5:4 "It is for the coming of this kingdom that we are harassed now, or rather, it is for this coming that we pray."

I combined these three verses because they must be read together in order to come to some sort of a conclusion. He starts by implying that the kingdom of God is in ourselves, but then he talks about the coming of His kingdom as the object of our hope. This part implies something in the future, if one has hope for something it means that that something has not yet happened. He mentions that we are harassed now for the kingdom that is to come.

It could be that he believes that the kingdom of God is in the future, but that in a sense, it is in ourselves, in that God is already reigning in our hearts. I cannot come to a definite conclusion from these verses on his view of the kingdom of God.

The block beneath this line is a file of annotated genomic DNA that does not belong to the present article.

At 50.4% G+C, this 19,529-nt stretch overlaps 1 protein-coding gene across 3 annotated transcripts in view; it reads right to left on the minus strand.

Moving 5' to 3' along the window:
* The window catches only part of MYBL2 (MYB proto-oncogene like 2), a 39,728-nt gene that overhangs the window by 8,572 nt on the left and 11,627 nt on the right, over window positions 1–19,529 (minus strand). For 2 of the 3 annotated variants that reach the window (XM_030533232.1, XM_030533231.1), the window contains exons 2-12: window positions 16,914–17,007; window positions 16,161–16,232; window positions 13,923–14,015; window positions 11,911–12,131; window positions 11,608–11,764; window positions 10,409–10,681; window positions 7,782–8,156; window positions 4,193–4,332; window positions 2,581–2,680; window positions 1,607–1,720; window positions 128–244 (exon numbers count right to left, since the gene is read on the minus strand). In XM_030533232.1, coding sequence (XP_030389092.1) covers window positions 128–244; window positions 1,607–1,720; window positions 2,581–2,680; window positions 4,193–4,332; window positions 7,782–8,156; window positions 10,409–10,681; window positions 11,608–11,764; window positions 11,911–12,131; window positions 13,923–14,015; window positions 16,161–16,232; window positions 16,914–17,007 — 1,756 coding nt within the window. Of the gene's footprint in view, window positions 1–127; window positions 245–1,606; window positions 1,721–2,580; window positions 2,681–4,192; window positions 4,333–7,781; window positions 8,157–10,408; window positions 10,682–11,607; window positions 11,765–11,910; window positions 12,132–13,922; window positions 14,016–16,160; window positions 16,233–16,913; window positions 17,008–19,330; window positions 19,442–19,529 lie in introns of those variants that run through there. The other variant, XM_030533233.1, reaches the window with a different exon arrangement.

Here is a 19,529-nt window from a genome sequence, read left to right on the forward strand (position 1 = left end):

Final Conclusion - Tertullian is not clear on the subject of death and the kingdom of God. He makes statements that can suggest both going to heaven or resurrection at the last day. His view on the kingdom is just as vague. Tertullian believes in a Trinity, but a much different Trinity than we have today. Tertullian’s trinity is hierarchical, with the Father first, the Son second, and the Holy Spirit third. They are not co-equal. The Son is not eternal, nor is he omniscient.

Many historians regard Tertullian as having a primitive form of Trinitarianism. His theological language will be used to carve out the orthodox position in the Christological and Trinitarian controversies of the fourth and fifth centuries.